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Airport Planning, Design, Operation and Safety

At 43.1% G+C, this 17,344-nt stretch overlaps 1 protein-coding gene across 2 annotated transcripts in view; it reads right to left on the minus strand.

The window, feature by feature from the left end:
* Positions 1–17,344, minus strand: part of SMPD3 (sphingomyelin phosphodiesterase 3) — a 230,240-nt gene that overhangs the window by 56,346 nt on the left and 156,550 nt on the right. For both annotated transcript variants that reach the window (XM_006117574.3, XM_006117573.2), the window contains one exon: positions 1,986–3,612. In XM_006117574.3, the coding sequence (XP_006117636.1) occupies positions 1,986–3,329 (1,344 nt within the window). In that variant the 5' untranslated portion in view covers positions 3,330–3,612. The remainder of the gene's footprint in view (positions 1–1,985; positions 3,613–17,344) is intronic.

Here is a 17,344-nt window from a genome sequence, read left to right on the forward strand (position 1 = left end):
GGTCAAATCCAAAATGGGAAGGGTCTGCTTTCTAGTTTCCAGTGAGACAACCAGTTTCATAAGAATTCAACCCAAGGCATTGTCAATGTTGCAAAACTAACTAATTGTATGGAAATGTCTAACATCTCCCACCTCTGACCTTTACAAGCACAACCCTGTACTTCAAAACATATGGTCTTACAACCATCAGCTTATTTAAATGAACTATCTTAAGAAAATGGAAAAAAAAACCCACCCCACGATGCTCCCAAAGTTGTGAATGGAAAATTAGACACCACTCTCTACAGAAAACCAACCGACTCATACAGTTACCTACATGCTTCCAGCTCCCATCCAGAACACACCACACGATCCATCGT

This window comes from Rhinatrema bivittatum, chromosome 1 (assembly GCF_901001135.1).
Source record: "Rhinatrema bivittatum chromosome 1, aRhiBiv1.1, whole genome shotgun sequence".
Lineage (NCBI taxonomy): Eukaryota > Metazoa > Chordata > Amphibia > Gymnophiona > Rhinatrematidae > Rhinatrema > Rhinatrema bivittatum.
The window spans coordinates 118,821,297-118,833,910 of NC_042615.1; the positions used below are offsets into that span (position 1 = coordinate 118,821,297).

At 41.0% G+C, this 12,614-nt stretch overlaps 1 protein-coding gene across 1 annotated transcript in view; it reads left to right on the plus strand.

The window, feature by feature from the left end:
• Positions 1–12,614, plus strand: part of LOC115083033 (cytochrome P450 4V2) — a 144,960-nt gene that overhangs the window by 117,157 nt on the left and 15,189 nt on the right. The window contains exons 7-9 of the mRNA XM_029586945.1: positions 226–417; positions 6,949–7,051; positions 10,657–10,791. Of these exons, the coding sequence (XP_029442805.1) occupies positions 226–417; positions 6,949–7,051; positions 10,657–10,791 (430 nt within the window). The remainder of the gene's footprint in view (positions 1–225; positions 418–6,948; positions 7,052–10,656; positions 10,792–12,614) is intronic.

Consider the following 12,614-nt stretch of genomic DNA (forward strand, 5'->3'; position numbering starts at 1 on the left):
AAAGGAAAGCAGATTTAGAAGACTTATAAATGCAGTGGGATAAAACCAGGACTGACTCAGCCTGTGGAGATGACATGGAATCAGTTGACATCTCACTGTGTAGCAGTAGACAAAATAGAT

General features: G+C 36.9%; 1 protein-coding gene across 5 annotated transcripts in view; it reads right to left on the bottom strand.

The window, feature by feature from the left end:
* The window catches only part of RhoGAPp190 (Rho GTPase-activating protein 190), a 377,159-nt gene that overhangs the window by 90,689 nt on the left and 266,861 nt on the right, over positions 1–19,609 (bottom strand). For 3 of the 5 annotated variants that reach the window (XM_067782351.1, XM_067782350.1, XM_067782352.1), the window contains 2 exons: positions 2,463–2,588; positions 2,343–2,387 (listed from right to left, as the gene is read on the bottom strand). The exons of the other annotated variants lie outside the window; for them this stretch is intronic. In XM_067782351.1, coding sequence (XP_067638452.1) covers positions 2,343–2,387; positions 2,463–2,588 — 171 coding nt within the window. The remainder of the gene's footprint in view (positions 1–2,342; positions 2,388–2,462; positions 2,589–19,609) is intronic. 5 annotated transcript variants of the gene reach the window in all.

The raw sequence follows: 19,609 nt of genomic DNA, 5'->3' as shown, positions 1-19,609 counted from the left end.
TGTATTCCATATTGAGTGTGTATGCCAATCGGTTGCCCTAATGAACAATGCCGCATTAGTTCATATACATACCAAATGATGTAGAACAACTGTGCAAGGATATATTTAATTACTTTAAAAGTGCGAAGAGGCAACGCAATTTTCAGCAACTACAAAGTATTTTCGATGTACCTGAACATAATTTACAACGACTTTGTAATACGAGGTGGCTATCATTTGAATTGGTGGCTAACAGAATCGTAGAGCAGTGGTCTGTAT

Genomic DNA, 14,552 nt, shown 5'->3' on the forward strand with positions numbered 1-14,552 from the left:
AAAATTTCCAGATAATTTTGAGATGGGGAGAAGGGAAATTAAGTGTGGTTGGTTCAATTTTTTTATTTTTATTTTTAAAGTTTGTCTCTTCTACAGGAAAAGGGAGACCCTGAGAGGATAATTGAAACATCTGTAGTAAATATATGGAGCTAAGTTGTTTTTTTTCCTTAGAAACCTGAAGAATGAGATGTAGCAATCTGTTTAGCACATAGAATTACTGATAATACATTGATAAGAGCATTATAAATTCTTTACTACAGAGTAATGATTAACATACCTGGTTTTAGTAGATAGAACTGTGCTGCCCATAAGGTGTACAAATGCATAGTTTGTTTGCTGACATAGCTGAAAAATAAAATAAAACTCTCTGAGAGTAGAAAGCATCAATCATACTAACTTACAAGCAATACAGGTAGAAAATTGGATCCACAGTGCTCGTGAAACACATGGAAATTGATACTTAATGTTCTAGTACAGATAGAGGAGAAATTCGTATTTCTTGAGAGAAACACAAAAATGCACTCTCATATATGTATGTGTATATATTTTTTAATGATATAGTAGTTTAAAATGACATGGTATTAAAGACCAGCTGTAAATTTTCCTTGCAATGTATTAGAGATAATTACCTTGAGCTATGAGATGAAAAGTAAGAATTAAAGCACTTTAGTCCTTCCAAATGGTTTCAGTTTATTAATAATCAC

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5 Airport planning, design, operation and safety (cf. ICAO Annex 14 Volume I - Aerodrome Design and Operations, 5th Edition, 2009, Volume II – Heliports, 3rd Edition, 2009, Manual on Certification of Aerodromes, Doc. 9774, 1st Edition, 2001, Safety Management Manual, Doc 9859, 2nd Edition, 2009 Global Air Traffic Management Operational Concept, Doc 9854) ACI Policy and Recommended Practices Handbook | Seventh Edition | November 2009 Section 5 | Page 15.1 Certification of airports ICAO Annex 14, as from amendment 4, (applicable from November 2001) requires an international airport to be certified for safety purposes. ACI supports the general principles put forward by ICAO, although it believes that standards (basic requirements) should be distinguished from recommended practices and only standards should be part of the certification process. ACI POLICY ACI RECOMMENDED PRACTICE / COMMENT 5.1.1 The Recommended Practices (as distinct from Standards) for airport design in Annex 14 should NOT be made mandatory for certification purposes. In 2001, ICAO introduced new requirements in Annex 14 to ensure universal safety certification of airports. As of 27 November 2003, States are required to certify aerodromes used for international operations, while, for all other aerodromes open to public use, this is a recommendation (Recommended Practice 1.3.2). As of 24 November 2005, all certified aerodrome operators must implement a Safety Management System (SMS) acceptable to their State. These international requirements form the basis for national regulations and their enforcement. ACI supports ICAO’s general principles of safety regulation for airports, and welcomes ICAO’s programme of Safety Audits of States. All States should adopt Regulations for Aerodrome Certification and for Safety Management Systems, based on the ICAO model. ACI believes that ICAO needs to further develop its documents (including the Manual on Certification of Aerodromes), to take account of aerodrome operators’ comments, including the points below. 5.1.1a ICAO Recommended Practices should not be made mandatory by national regulators, when aeronautical studies show that the target level of safety can be achieved by other means (see policy 5.2 on target level of safety), 5.1.1b National regulations for the operational use of safety management systems (see section 5.24), should be based on international “best practice” and experience. 5.1.2 Safety regulations should be clear, practical, efficient and similar worldwide: safety measures related to design and operations should be implemented where they give the highest benefit, and with international consistency. Regulations should not be written in an excessively prescriptive manner, but allow aerodrome operators the flexibility to mitigate risk in different ways. 5.1.2a National safety regulatory bodies (Civil Aviation Authorities) should be clearly separated from airport management to ensure independence. 5.1.2b There should be no excessive fees or unnecessary administrative requirements for certification. 5.1.2c ACI requests safety regulators to consult aerodrome operators on all matters relating to regulatory policy. 5.1.3 Airports which have been certificated under pre-existing arrangements should not be arbitrarily refused certificates, or required to comply with new standards without due notice or a transition period, taking into account any site-specific impediments at the airport. 5.1.3a When introducing new certification requirements for airports, Civil Aviation Authorities should recognize the difference between existing and new airports and engage in dialogue with aerodrome operators. 5.1.3b ACI members are encouraged to undertake relevant research and analysis to determine those safety initiatives which should be given priority. Any such exercise of common interest should in turn be brought to the attention of ACI and other members, to improve the relevant regulations and disseminate “best practice”. Hazards may be mitigated through appropriate means of compliance, which must be agreed between the airport and its regulator. ACI Policy and Recommended Practices Handbook | Seventh Edition | November 2009 Section 5 | Page 25.2 “Target Level of Safety approach to design” To enhance airport safety while ensuring optimum use of resources, airport design regulations should be developed to meet a generally accepted Target Level of Safety (TLS), as has been done for many years in the field of aircraft certification. However, it is important to note that the airport safety TLS should focus on preventing accidents, fatalities, injuries or significant damage. ACI POLICY ACI RECOMMENDED PRACTICE / COMMENT 5.2.1 Design standards should be based on hazard analysis, taking into account the probability and severity of all foreseeable and known hazards. Present ICAO SARPs for airports are generally not designed to reflect specific risk levels. Their safety rationale is apparently not consistent across all airport facilities and systems. There are no clear links between airport design and aircraft operations in present regulations to satisfy the need for consistent and optimized safety improvement measures. Recent analysis uses criteria such as those of the Joint Aviation Authorities (JAA) or the Federal Aviation Administration (FAA) (e.g. JAR/FAR-OPS) to evaluate risk. If the focus is kept on preventing accidents, fatalities, injuries or significant damage, the basic TLS should be as low as reasonably practicable (ALARP). Methods of calculating risk should be further developed, and should be referred to in regulations. This may be done by establishing criteria for carrying out aeronautical studies.(Risk = frequency x severity (Ref. ACI Airside Safety Handbook) 5.2.2 ICAO Annex 14 should reflect the TLS approach to design. 5.2.2a Safety Management Systems and “best practices” must not only be regarded as complementary to regulations, but be integrated in methods to calculate risk. 5.2.2b The TLS approach to design should be reflected in the following elements of ICAO Annex 14: the reference code, runway strips, separation criteria (RWY/TWY and TWY/TWY), RESAs and obstacle limitation surfaces. Revisions and supplements must also encompass New Large Aircraft (ICAO Aerodrome Reference Code Letter F). The Target Level of Safety (TLS) is the maximum level of risk